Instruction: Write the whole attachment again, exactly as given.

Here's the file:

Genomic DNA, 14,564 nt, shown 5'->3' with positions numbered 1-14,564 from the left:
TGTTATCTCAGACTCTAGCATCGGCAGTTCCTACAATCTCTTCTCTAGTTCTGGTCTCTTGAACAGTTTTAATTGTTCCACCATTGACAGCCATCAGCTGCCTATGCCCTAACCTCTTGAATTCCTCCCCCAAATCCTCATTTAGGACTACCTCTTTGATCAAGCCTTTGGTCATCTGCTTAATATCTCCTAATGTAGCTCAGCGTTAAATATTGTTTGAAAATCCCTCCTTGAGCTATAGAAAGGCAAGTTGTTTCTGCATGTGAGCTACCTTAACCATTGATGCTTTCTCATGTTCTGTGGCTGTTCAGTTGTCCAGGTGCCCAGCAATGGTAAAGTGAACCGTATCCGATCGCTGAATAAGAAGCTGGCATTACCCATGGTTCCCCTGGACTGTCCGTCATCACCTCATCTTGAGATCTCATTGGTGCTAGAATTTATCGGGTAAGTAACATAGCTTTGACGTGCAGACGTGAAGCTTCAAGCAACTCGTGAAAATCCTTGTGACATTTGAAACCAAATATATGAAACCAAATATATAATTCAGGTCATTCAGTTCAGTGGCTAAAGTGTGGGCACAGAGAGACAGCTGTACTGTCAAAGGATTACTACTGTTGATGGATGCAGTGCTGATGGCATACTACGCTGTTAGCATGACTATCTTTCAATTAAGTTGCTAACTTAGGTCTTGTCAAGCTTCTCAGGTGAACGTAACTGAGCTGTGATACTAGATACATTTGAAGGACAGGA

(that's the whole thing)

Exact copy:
Genomic DNA, 14,564 nt, shown 5'->3' with positions numbered 1-14,564 from the left:
TGTTATCTCAGACTCTAGCATCGGCAGTTCCTACAATCTCTTCTCTAGTTCTGGTCTCTTGAACAGTTTTAATTGTTCCACCATTGACAGCCATCAGCTGCCTATGCCCTAACCTCTTGAATTCCTCCCCCAAATCCTCATTTAGGACTACCTCTTTGATCAAGCCTTTGGTCATCTGCTTAATATCTCCTAATGTAGCTCAGCGTTAAATATTGTTTGAAAATCCCTCCTTGAGCTATAGAAAGGCAAGTTGTTTCTGCATGTGAGCTACCTTAACCATTGATGCTTTCTCATGTTCTGTGGCTGTTCAGTTGTCCAGGTGCCCAGCAATGGTAAAGTGAACCGTATCCGATCGCTGAATAAGAAGCTGGCATTACCCATGGTTCCCCTGGACTGTCCGTCATCACCTCATCTTGAGATCTCATTGGTGCTAGAATTTATCGGGTAAGTAACATAGCTTTGACGTGCAGACGTGAAGCTTCAAGCAACTCGTGAAAATCCTTGTGACATTTGAAACCAAATATATGAAACCAAATATATAATTCAGGTCATTCAGTTCAGTGGCTAAAGTGTGGGCACAGAGAGACAGCTGTACTGTCAAAGGATTACTACTGTTGATGGATGCAGTGCTGATGGCATACTACGCTGTTAGCATGACTATCTTTCAATTAAGTTGCTAACTTAGGTCTTGTCAAGCTTCTCAGGTGAACGTAACTGAGCTGTGATACTAGATACATTTGAAGGACAGGA